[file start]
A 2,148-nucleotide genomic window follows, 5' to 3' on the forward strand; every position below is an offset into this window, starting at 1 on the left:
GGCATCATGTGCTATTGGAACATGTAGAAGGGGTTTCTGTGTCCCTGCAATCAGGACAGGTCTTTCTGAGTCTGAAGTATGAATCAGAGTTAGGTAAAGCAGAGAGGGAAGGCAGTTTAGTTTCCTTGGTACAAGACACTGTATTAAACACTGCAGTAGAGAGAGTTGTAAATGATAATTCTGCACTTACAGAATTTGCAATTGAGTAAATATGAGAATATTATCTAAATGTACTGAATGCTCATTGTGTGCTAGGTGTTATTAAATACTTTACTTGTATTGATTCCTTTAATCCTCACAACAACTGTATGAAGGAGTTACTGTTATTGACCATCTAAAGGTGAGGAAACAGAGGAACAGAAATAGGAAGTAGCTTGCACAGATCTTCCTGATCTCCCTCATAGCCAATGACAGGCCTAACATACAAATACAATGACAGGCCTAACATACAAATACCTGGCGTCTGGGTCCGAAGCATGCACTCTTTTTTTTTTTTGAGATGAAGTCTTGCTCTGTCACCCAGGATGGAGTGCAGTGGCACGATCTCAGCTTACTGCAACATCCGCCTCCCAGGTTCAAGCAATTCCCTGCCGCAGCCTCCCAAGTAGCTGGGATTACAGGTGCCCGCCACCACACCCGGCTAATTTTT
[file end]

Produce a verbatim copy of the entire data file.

A 2,148-nucleotide genomic window follows, 5' to 3' on the forward strand; every position below is an offset into this window, starting at 1 on the left:
GGCATCATGTGCTATTGGAACATGTAGAAGGGGTTTCTGTGTCCCTGCAATCAGGACAGGTCTTTCTGAGTCTGAAGTATGAATCAGAGTTAGGTAAAGCAGAGAGGGAAGGCAGTTTAGTTTCCTTGGTACAAGACACTGTATTAAACACTGCAGTAGAGAGAGTTGTAAATGATAATTCTGCACTTACAGAATTTGCAATTGAGTAAATATGAGAATATTATCTAAATGTACTGAATGCTCATTGTGTGCTAGGTGTTATTAAATACTTTACTTGTATTGATTCCTTTAATCCTCACAACAACTGTATGAAGGAGTTACTGTTATTGACCATCTAAAGGTGAGGAAACAGAGGAACAGAAATAGGAAGTAGCTTGCACAGATCTTCCTGATCTCCCTCATAGCCAATGACAGGCCTAACATACAAATACAATGACAGGCCTAACATACAAATACCTGGCGTCTGGGTCCGAAGCATGCACTCTTTTTTTTTTTTGAGATGAAGTCTTGCTCTGTCACCCAGGATGGAGTGCAGTGGCACGATCTCAGCTTACTGCAACATCCGCCTCCCAGGTTCAAGCAATTCCCTGCCGCAGCCTCCCAAGTAGCTGGGATTACAGGTGCCCGCCACCACACCCGGCTAATTTTT